Note that the women’s version only has 200g of insulation.
At the end of last season I bought the fat bike specific 45NRTH Wolvhammer boots. The comfort zone is rated at 0 – 25F. I’ve always had problems with keeping my feet warm and I purchased the Wolvhammers so I could do away with placing hotties in my boots. These boots are the industry standard for fat biking and most people swear by them. Unfortunately my toes get cold in them when it’s below 32F.
The other thing that disappointed me was is the boa closure. The boa system works fine with my mountain bike shoes but with the bulky Wolvhammer boots I can’t get the laces cinched tight enough.
As a note, 45NRTH makes an even warmer boot, the Wolfgar Boa with a comfort zone down to -25F. I ordered them for a test run but they felt like a downhill ski boot, not something I could get used to riding in.
Suffice it to say, if you have good winter boots that you use for hiking (or ice fishing!), odds are that you can use them for fat biking and save your money for bar mitts and bike bags. When I first started out I rode in my Sorel pak boots.
Also see Winter Cycling Boots for Fat Biking and Tips for Keeping Your Feet Warm. Written by women ultra-endurance athletes, this is a great guide for everything from boot reviews to moisture management.
8. Bar mitts/pogies. Bar mitts, also called pogies, are oversized mittens that slide over your handlebars and velcro in place. You can experiment with wearing your regular full-fingered cycling gloves with them but will likely want to have a heavier pair of cycling gloves as well such as insulated lobster gloves.
There are many brands of bar mitts but but they all have a similar design. Bar mitts are a fun way to bling out your bike with the colors and patterns that are available!
- Dogwood Designs $145 – variety of colors
- Bar Mitts $74.95 – black only
- Apocalypse Design $125 – $135 – variety of colors
- 45NRTH $150 – 400 g of thinsulate rated 0°F (-18°C) to 15°F (-9°C) black only
- Moose Mitts $99.99 – (Made in Michigan) comes in hi vis and unique designs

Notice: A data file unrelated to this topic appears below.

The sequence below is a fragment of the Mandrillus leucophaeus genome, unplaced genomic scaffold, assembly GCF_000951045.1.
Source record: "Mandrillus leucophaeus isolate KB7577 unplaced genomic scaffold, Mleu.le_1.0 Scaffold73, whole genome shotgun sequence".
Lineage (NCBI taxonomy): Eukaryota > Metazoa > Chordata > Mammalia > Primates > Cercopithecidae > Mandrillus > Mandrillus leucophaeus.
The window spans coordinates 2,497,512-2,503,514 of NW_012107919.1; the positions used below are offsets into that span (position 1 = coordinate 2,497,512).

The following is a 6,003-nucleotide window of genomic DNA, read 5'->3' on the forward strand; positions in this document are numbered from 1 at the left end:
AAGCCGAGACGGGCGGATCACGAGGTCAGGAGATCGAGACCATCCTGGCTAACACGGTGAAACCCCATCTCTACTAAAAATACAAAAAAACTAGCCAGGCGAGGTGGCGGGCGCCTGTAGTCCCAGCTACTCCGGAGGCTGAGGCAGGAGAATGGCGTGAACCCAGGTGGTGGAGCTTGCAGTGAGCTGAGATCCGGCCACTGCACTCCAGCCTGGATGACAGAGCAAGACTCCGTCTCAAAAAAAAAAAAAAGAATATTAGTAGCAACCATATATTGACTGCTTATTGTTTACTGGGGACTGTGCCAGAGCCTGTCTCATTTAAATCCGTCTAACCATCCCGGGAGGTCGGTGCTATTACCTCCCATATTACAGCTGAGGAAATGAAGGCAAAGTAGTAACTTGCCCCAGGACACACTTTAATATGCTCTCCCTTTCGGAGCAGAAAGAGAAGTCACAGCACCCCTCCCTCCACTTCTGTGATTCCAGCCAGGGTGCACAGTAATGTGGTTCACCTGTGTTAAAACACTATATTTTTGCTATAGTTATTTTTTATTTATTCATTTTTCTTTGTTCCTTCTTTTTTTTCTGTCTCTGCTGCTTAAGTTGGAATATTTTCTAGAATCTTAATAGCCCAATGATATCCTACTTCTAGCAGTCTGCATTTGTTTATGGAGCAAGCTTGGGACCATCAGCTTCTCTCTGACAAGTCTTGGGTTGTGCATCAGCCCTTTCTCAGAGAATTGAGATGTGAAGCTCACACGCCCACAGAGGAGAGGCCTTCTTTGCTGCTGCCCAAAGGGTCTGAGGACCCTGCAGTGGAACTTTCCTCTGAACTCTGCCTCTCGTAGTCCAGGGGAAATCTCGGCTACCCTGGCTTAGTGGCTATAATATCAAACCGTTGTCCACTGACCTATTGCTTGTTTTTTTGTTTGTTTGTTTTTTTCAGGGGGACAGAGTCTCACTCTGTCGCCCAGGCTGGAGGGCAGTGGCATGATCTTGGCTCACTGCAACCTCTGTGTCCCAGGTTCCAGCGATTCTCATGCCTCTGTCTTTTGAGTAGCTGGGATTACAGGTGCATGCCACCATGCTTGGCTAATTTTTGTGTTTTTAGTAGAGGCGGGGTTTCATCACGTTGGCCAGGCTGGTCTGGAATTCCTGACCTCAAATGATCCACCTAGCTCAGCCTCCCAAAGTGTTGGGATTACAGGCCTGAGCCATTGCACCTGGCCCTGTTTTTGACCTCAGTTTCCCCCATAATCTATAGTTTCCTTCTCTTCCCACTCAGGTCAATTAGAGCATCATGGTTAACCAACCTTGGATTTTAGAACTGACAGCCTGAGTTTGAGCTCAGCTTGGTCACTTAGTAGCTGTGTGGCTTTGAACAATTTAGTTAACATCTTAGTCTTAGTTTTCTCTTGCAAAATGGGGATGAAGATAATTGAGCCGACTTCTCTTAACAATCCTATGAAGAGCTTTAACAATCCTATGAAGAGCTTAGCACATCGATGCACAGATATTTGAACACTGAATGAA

- Revelate Designs $225 removable liners with shearling/velour, black only (expedition pogies for extreme cold)
I have the 45NRTH Cobra Fist Pogies that are meant for frigid temps. I also have several pairs from other companies. Some of the ones from other companies are not ‘stiff’ like the 45NRTH ones. Bar mitts that aren’t stiff (have internal stays to maintain their shape) are advantageous because you can scrunch them out of the way when your hands get too hot.
My hands don’t stay any warmer in the pricey 45NRTH pogies than the less expensive brands. They have a zippered vent when your hands get too warm but overall, I feel like they are overengineered. I also prefer pogies with fleece lining which the 45NRTH ones don’t have.
9. Gloves: In addition to regular cycling gloves and insulated lobster gloves I have Gerbing Heated Gloves. The heated gloves have a rechargeable battery. As with my feet, I have trouble keeping my hands warm and these were a game changer. They cost around $160 and I’ve had them for four years. It was the best investment in my kit.
Other items I typically carry on a winter ride:
- Down winter puffy/jacket (800g) with helmet compatible hood (Patagonia Fitz Roy)
- Thermos of hot tea and honey, water
- Extra base layer (often I’ll take off my bra and change into a dry base layer for the long descent back to the trailhead )
- Gaiters if you have a deep snow base – if you step off the trail you will need them!
- Wool balaclava
- Extra wool hat
- Chemical hand warmers
- Extra batteries for my heated gloves
- Goggles (for severe weather and long downhill sections)
- Handkerchief stashed in my pogies
- Lighter and dryer lint for fires
- Flask of whisky (optional?)
- A wool buff
- Lobster claw gloves
- Gortex pants and jacket (for wet days or if I’m going overnight)
- Bike light because it gets dark so early
- Assorted food items
- Bike tools, pump, zip ties, etc.
Out of everything on this list the item that keeps me the warmest is my down puffy with the hood pulled over my bike helmet. I always carry it in case of an injury or mechanical.
All of these items get stashed in my bike bags, not in a backpack. It’s too difficult to take layers on and off quickly with a backpack. Also, a backpack makes your back sweatier. I carry my hot tea and/or water in Revelate Mountain Feed Bags. I also have fork mounts for thermoses.
Don’t let this list overwhelm you. I’ve been riding fat bikes since 2012 and it took time to amass everything and figure out what works best for me.
**I’m in Wyoming don’t have the added challenge of humidity. I ride in winter temps ranging from 40F to -5F (not including wind chill).